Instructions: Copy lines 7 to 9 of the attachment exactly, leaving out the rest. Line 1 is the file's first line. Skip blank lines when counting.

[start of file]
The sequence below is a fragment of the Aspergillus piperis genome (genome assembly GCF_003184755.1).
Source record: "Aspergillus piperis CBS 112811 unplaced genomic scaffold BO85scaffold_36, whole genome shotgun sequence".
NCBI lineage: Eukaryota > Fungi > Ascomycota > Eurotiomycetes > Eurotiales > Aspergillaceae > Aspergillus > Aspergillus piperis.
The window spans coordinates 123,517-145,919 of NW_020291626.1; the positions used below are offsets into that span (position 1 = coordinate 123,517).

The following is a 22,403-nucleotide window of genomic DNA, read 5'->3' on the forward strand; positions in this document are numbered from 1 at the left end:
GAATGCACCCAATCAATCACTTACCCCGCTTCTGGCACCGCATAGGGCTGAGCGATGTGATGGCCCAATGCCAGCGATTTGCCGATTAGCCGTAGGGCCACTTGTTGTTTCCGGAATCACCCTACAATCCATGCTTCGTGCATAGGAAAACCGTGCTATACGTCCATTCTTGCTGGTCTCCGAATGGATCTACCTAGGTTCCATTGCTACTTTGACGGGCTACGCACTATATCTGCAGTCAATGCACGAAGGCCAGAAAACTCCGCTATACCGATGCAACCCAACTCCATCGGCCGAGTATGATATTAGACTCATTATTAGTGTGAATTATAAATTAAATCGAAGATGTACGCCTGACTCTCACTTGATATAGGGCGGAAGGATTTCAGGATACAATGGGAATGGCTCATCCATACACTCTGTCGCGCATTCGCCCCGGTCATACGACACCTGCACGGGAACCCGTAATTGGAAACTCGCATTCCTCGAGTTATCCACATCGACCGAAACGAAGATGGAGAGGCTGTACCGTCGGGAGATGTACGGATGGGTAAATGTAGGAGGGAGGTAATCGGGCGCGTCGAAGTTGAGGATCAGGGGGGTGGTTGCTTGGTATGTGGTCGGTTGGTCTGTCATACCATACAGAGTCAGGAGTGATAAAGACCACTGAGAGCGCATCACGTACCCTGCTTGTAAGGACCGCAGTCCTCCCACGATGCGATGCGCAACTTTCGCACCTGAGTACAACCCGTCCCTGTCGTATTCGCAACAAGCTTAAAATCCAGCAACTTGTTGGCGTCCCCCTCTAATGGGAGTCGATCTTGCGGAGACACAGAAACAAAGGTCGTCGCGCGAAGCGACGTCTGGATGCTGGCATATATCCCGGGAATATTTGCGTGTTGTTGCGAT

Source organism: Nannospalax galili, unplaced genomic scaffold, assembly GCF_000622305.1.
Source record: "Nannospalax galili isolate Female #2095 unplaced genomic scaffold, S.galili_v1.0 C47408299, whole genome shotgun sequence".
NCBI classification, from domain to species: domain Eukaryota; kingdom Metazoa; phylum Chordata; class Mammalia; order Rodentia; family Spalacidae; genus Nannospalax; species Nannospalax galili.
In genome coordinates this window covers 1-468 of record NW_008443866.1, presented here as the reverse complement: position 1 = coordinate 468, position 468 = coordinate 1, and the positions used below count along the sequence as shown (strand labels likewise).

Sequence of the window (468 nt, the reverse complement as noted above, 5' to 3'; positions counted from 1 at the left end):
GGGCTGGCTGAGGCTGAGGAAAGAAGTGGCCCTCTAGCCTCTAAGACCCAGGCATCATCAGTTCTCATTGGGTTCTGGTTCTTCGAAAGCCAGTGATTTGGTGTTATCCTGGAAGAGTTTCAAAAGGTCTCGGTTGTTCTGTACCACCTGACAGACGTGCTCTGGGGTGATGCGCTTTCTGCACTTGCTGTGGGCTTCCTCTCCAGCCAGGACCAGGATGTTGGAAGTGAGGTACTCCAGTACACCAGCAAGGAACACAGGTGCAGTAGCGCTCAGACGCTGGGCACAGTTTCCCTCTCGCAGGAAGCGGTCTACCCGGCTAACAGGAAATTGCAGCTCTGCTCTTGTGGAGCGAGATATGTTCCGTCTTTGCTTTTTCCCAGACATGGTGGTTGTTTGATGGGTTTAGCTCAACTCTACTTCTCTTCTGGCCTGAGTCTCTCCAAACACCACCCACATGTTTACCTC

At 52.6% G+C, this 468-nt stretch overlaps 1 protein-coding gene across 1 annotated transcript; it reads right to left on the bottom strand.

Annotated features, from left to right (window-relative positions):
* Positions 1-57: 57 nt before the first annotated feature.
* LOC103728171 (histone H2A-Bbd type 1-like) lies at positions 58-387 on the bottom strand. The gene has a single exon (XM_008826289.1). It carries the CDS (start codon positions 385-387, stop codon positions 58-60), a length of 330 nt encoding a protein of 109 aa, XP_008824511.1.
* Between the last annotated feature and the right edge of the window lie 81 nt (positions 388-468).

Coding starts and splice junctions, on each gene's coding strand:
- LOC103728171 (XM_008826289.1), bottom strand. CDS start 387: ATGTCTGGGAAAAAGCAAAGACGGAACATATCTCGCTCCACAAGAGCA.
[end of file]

Source organism: Nannospalax galili, unplaced genomic scaffold, assembly GCF_000622305.1.
Source record: "Nannospalax galili isolate Female #2095 unplaced genomic scaffold, S.galili_v1.0 C47408299, whole genome shotgun sequence".
NCBI classification, from domain to species: domain Eukaryota; kingdom Metazoa; phylum Chordata; class Mammalia; order Rodentia; family Spalacidae; genus Nannospalax; species Nannospalax galili.